I’ve become a little obsessed with making kombucha. I’ve had a brew going continuously on my bench since I made my first batch a few weeks back.

Image via Nourished Kitchen
Image via Nourished Kitchen

One of the concerns some of you had was with the use of sugar to feed the yeast and bacteria. As I pointed out, very little sugar is left behind. But if you’re drinking a few nips of the stuff per day, it can add up to several teaspoons. So I gave things a crack using rice malt syrup, which contains no fructose. RMS is a blend of complex carbohydrates, maltose and glucose. It’s fructose free, slow releasing and doesn’t dump on the liver like pure glucose.

I’d read that honey doesn’t work when making kombucha – the theory being the antibacterial agents kill the SCOBY (symbiotic colony of bacteria and yeast). So I was a little concerned about RMS – it’s a fermented product and I had a picture of the different bacteria squabbling for attention in the bowl, eventually annihilating each other. Plus, I’d used RMS to make my Fermented Ginger-Ade and found it needed to be a blend of sugar and RMS to work properly. Oh, and having spoken to various experts and Googled the bejesus out of the topic, I found no one had tried it this way.

But, I can report back from the moldy frontline: Rice malt syrup makes a perfect kombucha.

Simply swap the sugar for the same amount of RMS in my Kombucha recipe and you’re away. You might need to leave it to ferment an extra day or two, and I think it does produce a slightly tarter result…which I personally MUCH prefer. If you’ve been off sugar a while, you’ll probably be the same.

I’ve since used this adjusted fructose-free version to make flavoured brews. Today I’m sharing my favourite: a Chai flavour.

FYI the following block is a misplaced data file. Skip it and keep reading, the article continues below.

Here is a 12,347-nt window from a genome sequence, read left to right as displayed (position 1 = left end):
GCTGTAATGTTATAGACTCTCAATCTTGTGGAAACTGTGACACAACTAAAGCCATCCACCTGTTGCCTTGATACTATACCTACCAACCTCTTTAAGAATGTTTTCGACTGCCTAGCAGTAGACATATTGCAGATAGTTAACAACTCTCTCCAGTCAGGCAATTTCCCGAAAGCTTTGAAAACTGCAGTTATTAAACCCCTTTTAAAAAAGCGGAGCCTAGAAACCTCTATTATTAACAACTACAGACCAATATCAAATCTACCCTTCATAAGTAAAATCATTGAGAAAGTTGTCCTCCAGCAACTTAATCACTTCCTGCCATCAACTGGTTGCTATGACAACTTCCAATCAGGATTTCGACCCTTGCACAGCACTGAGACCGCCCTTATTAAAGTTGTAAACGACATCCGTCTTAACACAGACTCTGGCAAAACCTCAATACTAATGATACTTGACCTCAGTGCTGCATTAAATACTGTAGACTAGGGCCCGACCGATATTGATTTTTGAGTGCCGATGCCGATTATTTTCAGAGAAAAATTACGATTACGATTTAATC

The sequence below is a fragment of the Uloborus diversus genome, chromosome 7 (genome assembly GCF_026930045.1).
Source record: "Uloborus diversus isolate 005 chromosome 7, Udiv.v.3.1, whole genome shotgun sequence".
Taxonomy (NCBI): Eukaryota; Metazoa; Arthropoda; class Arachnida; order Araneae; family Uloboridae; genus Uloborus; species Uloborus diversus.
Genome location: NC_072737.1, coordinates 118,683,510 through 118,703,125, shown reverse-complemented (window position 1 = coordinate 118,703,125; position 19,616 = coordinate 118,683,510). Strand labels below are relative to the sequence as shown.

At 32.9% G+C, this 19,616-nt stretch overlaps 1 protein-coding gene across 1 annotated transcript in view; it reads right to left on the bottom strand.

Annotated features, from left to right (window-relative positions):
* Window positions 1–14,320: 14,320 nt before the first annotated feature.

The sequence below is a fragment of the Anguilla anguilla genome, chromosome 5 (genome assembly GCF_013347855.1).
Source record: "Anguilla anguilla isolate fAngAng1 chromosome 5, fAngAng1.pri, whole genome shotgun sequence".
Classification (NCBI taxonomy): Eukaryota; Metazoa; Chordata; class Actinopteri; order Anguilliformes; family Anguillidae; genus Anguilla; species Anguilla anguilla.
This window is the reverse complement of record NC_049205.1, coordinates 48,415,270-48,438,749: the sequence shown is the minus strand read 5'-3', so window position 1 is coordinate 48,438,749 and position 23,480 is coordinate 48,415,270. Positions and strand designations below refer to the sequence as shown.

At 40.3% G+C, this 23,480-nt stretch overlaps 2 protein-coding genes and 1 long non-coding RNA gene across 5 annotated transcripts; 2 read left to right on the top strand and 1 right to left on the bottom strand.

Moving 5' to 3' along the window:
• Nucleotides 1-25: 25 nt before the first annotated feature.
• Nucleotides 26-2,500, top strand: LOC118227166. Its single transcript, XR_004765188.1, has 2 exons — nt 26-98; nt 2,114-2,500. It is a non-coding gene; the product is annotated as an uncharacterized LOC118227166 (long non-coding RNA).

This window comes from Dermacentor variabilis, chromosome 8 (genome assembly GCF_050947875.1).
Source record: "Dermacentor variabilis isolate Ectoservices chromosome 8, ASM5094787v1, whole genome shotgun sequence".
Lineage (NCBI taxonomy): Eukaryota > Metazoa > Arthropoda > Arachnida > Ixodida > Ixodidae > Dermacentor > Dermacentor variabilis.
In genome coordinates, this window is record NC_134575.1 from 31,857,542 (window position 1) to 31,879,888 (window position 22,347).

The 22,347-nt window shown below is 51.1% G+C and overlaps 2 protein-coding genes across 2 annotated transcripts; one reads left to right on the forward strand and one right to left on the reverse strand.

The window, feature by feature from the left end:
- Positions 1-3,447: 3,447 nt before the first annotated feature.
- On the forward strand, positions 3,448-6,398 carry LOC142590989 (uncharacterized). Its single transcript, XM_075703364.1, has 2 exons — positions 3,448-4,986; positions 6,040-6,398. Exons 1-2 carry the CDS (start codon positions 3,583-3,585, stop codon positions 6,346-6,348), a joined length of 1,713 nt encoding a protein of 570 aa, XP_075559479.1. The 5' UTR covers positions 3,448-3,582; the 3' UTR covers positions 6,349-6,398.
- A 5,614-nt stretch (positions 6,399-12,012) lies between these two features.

Chai Kombucha

  • 3 cups plain kombucha (my original recipe uses a litre of water, but I find I’m left with a little over 3 cups, a little of which I often reserve to “feed” the next batch)
  • 5 cloves (or cardamom pods if you prefer)
  • 1 cinnamon stick
  • 3cm fresh ginger, cut into matchsticks
  • 1 star anise

After removing the SCOBY from your plain kombucha, pour into a mason jar. Add the other ingredients and let sit at room temperature for 1-2 days. Strain and then pour into a 750ml bottle (so that there’s about 2cm of air at the top). You can put this in the fridge and drink as is, or…

How to make a fizzy version

You can try to get a little extra fizz going (the second ferment with the ginger and spices will produce a little) by leaving the bottle out at room temperature for an additional 2-4 days. The live yeast and bacteria will continue to consume the residual sugar from both the first and second fermentation (the RMS and the ginger). In the absence of oxygen (now that the whole thing is lidded), carbon dioxide is produced (and trapped), thus building up the fizz.